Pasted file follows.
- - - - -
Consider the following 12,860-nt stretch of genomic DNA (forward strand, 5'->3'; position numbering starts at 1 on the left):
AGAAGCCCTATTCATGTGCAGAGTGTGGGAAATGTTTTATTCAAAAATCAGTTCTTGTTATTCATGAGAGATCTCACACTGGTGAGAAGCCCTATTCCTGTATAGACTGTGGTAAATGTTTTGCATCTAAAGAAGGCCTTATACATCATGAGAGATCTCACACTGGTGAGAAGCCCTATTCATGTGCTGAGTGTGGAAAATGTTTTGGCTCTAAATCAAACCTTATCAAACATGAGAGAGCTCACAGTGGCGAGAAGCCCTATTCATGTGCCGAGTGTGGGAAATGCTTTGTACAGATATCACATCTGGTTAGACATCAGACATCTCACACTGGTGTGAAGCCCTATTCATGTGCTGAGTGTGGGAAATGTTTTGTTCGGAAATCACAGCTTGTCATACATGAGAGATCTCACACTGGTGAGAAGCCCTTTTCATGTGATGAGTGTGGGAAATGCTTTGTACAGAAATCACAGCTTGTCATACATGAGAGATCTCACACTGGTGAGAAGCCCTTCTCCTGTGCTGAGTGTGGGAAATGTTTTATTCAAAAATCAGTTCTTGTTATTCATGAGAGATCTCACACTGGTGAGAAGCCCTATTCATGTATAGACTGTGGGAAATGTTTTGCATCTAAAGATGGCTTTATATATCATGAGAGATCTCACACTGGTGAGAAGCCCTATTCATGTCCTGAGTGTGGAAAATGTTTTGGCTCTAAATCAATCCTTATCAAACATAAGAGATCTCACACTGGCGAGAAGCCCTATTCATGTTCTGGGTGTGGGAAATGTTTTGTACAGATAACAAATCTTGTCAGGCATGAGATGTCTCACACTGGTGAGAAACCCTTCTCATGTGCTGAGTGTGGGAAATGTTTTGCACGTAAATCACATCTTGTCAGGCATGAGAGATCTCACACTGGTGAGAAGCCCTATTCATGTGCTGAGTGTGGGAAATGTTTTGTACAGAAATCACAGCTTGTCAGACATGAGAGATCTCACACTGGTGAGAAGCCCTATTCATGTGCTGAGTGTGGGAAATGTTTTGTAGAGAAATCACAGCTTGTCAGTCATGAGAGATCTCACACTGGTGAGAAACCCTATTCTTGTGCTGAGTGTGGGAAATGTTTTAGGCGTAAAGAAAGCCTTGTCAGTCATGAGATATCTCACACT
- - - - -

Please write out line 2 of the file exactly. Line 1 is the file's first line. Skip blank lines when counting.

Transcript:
AGAAGCCCTATTCATGTGCAGAGTGTGGGAAATGTTTTATTCAAAAATCAGTTCTTGTTATTCATGAGAGATCTCACACTGGTGAGAAGCCCTATTCCTGTATAGACTGTGGTAAATGTTTTGCATCTAAAGAAGGCCTTATACATCATGAGAGATCTCACACTGGTGAGAAGCCCTATTCATGTGCTGAGTGTGGAAAATGTTTTGGCTCTAAATCAAACCTTATCAAACATGAGAGAGCTCACAGTGGCGAGAAGCCCTATTCATGTGCCGAGTGTGGGAAATGCTTTGTACAGATATCACATCTGGTTAGACATCAGACATCTCACACTGGTGTGAAGCCCTATTCATGTGCTGAGTGTGGGAAATGTTTTGTTCGGAAATCACAGCTTGTCATACATGAGAGATCTCACACTGGTGAGAAGCCCTTTTCATGTGATGAGTGTGGGAAATGCTTTGTACAGAAATCACAGCTTGTCATACATGAGAGATCTCACACTGGTGAGAAGCCCTTCTCCTGTGCTGAGTGTGGGAAATGTTTTATTCAAAAATCAGTTCTTGTTATTCATGAGAGATCTCACACTGGTGAGAAGCCCTATTCATGTATAGACTGTGGGAAATGTTTTGCATCTAAAGATGGCTTTATATATCATGAGAGATCTCACACTGGTGAGAAGCCCTATTCATGTCCTGAGTGTGGAAAATGTTTTGGCTCTAAATCAATCCTTATCAAACATAAGAGATCTCACACTGGCGAGAAGCCCTATTCATGTTCTGGGTGTGGGAAATGTTTTGTACAGATAACAAATCTTGTCAGGCATGAGATGTCTCACACTGGTGAGAAACCCTTCTCATGTGCTGAGTGTGGGAAATGTTTTGCACGTAAATCACATCTTGTCAGGCATGAGAGATCTCACACTGGTGAGAAGCCCTATTCATGTGCTGAGTGTGGGAAATGTTTTGTACAGAAATCACAGCTTGTCAGACATGAGAGATCTCACACTGGTGAGAAGCCCTATTCATGTGCTGAGTGTGGGAAATGTTTTGTAGAGAAATCACAGCTTGTCAGTCATGAGAGATCTCACACTGGTGAGAAACCCTATTCTTGTGCTGAGTGTGGGAAATGTTTTAGGCGTAAAGAAAGCCTTGTCAGTCATGAGATATCTCACACT